Earlier this week, Jon and I got together for an Indian Mutiny game here in GHQ. Jon elected to take on the command of the Mutineers, leaving yours truly the command of the HEIC and Regular forces. The action centred around a native village to the north of Byklabad in the foothills of the northern mountain ranges.

The buildings are from the splendid Mutineer Miniatures range.
In the distance you can just make out Ranjit Whyt Singh's Native forces.







In the centre the Rajah's Personal Troops threatened the village, while the mutinous infantry, supported by a battery of artillery, secured his left flank.
The figures are mostly from the old Foundry Miniatures range.









The British right was held by Company foot and irregular Sikh horse, whilst Gurkhas and the Gordan Highlanders scaled the hills to the east of the village ~ a mistake as it turned out!





The British left, comprising two Regular regiments, a siege gun and the baggage secured the high ground to the west of the village. Again, all Foundry figures.




Meanwhile, wild Hill Tribes in the Rajah's pay seized the deserted village, supported by the Rajah's personal household troops.



With the Mutineers threatening the British position on the hill, the Gurkhas and Gordans began to withdraw.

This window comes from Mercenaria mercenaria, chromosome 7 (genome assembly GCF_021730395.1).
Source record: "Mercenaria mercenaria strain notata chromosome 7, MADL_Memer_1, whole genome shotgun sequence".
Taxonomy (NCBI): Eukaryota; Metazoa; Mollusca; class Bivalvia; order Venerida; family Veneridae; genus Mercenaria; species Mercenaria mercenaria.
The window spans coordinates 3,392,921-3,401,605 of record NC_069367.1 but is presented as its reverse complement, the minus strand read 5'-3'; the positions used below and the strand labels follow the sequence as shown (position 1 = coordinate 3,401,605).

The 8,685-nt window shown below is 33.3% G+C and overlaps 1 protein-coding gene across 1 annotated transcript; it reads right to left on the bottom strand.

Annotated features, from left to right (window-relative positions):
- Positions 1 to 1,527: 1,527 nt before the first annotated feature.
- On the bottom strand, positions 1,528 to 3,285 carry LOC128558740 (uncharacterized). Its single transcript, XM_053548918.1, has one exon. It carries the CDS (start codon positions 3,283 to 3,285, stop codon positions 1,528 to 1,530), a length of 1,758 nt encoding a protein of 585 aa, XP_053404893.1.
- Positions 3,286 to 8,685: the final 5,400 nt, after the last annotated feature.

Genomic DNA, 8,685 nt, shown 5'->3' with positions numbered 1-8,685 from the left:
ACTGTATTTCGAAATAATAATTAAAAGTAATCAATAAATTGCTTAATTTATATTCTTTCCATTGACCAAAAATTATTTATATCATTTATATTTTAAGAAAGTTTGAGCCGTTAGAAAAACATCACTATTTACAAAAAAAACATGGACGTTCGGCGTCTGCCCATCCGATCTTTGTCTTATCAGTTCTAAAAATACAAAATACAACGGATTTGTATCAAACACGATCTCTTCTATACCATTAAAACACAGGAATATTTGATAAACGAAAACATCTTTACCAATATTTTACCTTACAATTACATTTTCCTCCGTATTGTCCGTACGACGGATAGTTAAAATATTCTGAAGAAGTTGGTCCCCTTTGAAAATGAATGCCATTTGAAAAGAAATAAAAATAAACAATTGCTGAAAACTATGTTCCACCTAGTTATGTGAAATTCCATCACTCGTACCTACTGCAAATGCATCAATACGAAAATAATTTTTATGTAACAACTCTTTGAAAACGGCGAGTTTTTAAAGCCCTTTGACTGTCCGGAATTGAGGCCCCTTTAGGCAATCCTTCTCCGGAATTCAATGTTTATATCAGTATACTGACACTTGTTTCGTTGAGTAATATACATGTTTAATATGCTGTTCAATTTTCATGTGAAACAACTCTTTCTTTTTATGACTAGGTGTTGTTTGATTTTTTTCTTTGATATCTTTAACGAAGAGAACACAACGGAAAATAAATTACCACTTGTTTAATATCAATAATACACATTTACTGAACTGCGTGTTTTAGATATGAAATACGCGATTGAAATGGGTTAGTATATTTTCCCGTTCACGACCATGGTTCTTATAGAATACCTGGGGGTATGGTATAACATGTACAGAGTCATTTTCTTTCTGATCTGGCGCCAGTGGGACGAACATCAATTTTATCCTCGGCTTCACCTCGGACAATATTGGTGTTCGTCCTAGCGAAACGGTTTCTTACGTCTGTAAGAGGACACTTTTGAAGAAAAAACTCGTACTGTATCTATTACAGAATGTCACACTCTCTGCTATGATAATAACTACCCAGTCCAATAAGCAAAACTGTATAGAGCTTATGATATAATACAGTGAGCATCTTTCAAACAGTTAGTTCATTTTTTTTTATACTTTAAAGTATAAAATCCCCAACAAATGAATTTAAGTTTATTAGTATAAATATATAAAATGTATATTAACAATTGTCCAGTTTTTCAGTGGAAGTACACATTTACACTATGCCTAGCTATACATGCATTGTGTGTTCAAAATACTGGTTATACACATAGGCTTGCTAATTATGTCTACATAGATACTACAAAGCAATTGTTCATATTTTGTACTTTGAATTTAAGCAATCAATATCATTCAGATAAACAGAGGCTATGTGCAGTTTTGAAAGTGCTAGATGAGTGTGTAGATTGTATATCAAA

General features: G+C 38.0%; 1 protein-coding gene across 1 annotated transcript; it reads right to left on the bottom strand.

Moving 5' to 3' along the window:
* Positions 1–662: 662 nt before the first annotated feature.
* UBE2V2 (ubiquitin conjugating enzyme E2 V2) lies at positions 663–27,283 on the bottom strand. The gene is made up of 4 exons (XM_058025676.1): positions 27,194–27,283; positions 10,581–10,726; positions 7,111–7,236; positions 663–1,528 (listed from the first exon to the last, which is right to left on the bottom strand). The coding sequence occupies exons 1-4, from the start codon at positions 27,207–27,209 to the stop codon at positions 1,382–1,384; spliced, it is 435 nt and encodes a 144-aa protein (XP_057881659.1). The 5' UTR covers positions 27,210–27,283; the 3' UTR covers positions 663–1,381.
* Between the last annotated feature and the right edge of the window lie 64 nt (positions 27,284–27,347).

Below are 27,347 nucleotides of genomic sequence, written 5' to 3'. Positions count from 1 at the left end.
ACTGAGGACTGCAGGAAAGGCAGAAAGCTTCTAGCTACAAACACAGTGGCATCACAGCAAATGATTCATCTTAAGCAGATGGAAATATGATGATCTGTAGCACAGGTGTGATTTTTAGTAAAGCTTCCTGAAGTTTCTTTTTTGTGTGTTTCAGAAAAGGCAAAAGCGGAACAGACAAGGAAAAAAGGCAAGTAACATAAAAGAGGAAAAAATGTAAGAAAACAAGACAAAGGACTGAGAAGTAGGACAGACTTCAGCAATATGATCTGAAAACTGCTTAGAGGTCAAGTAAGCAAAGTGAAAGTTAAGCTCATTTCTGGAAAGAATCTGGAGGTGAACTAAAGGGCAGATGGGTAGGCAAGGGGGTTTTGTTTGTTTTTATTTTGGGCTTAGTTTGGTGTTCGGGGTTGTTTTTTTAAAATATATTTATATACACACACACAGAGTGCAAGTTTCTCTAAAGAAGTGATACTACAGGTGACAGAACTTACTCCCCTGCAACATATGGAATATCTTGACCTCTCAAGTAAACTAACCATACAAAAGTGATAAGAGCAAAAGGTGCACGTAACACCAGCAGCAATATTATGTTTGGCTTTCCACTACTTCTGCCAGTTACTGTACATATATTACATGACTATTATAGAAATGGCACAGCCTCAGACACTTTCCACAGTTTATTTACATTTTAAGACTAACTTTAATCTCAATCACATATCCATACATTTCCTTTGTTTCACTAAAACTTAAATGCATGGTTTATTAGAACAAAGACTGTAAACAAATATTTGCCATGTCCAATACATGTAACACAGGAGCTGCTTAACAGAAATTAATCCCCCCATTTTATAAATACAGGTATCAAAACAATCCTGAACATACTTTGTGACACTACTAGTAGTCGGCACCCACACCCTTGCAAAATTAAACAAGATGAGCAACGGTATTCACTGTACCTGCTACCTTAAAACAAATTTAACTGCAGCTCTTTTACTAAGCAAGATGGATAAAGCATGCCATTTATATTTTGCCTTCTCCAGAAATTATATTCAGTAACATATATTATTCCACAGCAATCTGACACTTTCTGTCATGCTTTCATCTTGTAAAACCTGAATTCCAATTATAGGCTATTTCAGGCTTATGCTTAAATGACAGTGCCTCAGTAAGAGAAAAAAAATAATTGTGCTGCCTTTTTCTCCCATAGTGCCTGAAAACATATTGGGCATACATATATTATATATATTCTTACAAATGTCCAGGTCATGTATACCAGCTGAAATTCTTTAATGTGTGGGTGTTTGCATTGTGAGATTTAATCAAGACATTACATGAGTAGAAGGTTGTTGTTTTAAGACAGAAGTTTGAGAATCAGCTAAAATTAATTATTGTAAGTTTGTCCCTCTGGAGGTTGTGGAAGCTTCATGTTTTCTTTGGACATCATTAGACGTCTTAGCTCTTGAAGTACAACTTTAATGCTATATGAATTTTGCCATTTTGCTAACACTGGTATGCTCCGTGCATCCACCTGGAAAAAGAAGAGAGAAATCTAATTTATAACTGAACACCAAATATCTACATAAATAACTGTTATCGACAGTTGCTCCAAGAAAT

The climax of the game: while British cavalry get the upper hand in the background disaster looms for the British Regular regiments in hand to hand combat with the native irregulars!











Although successful in beating off the cavalry's frontal attack, the second regiment was routed by the native infantry ~ the effect of appalling dice on my part for two turns. This lead to the loss of the baggage and artillery in the next turn! A convincing win for the Mutineers. The rules used were my own "The Devil's Wind" and allowed the game to go to eleven turns in about two and a half hours.

Sunday, 26 August 2012

The Hanging Judge

Well, every Old West town needs the Law, and New Paddock City is no different in that respect to any other town. Here the Law is handed down by Judge Paddock, a "Hangin' Judge" in the best tradition! Of course, to carry out sentence the town needs its own gallows, and, without more ado here are some shots of the town's newest acquisition, a Gallows fit for the Old West...

The gallows is the latest kit from Battle Flag and is very easy to assemble. The working trap door is a nice touch!










The whole town seems to have gathered to witness the villain swing. Tying the hangman's noose in scale was NOT easy, but at the third attempt it was certainly worth it.






The undertaker's hearse is an old GW kit I think, a gift from many years back. In the picture Judge Paddock  'works the crowd', while Rev Jeremiah Bykleigh exhorts the sinner to repent at the eleventh hour...






A final shot of the scene before we draw a veil over the gruesome events of the day...